Tue, Jun 10, 2008 - Page 1 News List

Legislators seek to block sale of Chunghwa shares

By Shelley Shan  /  STAFF REPORTER

Legislators on the Transportation Committee passed a resolution yesterday barring the Ministry of Transportation and Communications (MOTC) from selling shares of Chunghwa Telecom (中華電信) to help raise funds for domestic construction projects.

Jointly proposed by Chinese Nationalist Party (KMT) Legislator Lee Hung-chun (李鴻鈞) and Democratic Progressive Party (DPP) Legislator Yeh Yi-chin (葉宜津), the resolution came after the MOTC had proposed selling about 659.8 million, or 6.9 percent, of its shares.

While non-binding, the resolution would likely compel the ministry to reconsider the plan.

MOTC Minister Mao Chi-kuo (毛治國) said the sale was expected to generate revenues of approximately NT$52.8 billion (US$1.7 billion).

In the resolution, the lawmakers said that the sale would reduce the percentage of state-owned shares in Chunghwa to below 34 percent, which was the most appropriate corporate share distribution suggested by the supervisory committee for privatized state-run organizations. Lawmakers also said the shares were initially a state asset and that the ministry had failed to submit a comprehensive plan on how the sale should be executed.

The MOTC holds 35.65 percent of Chunghwa shares and is the company’s largest shareholder. About 21 percent have been sold to US investors in the form of American Depository Receipts. Foreign investors own 45 percent of Chunghwa shares.

Less than 2 percent are owned by Cathay Financial Holding Co (國泰金控), while about 1 percent is owned by the Fubon Financial Holding Co (富邦金控).

Mao said yesterday that the ministry had been asked to list NT$52.8 billion on its budget to help implement the Executive Yuan’s plan to expand domestic demand.

As foreign investors are not allowed to hold more than 50 percent of Chunghwa shares, only 4 percent of the shares could be sold to foreign investors this time, he said.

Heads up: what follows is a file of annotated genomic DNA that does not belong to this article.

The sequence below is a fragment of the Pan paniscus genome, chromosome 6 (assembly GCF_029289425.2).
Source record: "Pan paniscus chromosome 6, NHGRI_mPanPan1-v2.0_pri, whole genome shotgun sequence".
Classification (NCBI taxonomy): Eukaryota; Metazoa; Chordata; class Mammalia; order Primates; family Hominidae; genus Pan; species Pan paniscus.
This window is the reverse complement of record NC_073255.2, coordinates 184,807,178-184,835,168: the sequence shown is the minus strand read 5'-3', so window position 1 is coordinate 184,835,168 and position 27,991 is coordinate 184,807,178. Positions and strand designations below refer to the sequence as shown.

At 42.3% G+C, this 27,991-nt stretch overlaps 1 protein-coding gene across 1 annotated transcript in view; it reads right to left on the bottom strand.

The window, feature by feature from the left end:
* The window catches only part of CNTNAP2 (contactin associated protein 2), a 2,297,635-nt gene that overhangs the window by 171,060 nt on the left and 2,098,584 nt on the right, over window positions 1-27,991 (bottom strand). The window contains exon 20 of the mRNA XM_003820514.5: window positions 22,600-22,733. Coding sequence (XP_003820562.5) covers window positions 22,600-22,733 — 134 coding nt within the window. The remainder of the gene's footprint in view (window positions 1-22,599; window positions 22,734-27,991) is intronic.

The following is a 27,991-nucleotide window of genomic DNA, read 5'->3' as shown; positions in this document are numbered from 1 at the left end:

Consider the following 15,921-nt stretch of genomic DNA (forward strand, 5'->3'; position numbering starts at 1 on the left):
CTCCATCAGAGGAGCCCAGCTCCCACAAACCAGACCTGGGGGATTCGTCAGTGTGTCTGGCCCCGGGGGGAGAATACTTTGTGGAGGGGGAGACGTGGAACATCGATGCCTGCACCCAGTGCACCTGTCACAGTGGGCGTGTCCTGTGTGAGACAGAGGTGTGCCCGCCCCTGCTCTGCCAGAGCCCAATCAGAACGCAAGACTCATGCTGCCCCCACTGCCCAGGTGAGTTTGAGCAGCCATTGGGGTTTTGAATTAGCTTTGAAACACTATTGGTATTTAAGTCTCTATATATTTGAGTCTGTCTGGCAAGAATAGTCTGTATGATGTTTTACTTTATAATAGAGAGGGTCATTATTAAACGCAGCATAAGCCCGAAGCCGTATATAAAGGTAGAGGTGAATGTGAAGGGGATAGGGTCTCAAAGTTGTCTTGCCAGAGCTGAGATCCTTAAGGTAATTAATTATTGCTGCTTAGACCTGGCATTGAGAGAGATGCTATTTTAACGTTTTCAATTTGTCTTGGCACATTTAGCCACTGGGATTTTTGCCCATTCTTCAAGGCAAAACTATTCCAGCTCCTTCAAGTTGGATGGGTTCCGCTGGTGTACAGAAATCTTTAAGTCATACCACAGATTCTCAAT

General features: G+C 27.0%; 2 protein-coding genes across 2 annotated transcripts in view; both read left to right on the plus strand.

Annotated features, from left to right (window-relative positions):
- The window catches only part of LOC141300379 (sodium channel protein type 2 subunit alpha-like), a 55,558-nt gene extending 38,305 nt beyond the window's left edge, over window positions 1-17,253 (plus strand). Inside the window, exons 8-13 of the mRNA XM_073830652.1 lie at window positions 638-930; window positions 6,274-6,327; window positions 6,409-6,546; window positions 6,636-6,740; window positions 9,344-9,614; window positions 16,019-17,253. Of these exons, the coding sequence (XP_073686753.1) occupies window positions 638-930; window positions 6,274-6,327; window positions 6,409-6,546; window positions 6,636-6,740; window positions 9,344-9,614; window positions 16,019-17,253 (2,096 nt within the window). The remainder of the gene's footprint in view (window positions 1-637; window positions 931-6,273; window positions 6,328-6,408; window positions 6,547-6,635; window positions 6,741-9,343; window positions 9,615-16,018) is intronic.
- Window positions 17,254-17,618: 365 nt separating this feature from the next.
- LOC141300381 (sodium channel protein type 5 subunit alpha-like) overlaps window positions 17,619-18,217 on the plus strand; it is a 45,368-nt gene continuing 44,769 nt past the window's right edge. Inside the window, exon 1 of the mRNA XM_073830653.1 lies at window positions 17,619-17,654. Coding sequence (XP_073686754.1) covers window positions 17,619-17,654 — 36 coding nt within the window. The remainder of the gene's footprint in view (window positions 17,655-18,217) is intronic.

Mao said that should the remaining 2.9 percent be sold to domestic investors, they would not be sold to specific corporations with the after-hour fixed price.

Mao said that selling shares is only one of the many options available, adding that Chunghwa would also increase its capital before later decreasing it, a measure that will boost the company’s earnings per share (EPS).

As the largest shareholder, the ministry was expected to receive NT$7 billion in revenues through the increase in EPS, while the other NT$45.8 billion could be raised by issuing debt, he said.

“In that case, the target sum may not be entirely obtained through the sale of Chunghwa Telecom shares, nor would it change the percentage of state-owned shares,” he said. “The number of shares that will actually be sold is subject to change.”

Mao said that Chunghwa now has NT$74.7 billion in cash and has operated without any debt.

Lawmakers, however, said the Executive Yuan must review all proposed domestic projects submitted by counties nationwide before they kill the “golden goose.”

“I strongly oppose the plan,” KMT legislator Huang Chao-shun (黃昭順) said.

Huang pointed to the items on the government’s to-do list to boost domestic demand, including funding activities such as street dance festivals.

“The nation has so many children who have no money to pay for their lunch, so many dangerous houses that need to be fixed, and yet we are using money to support street dance festivals,” Huang said.

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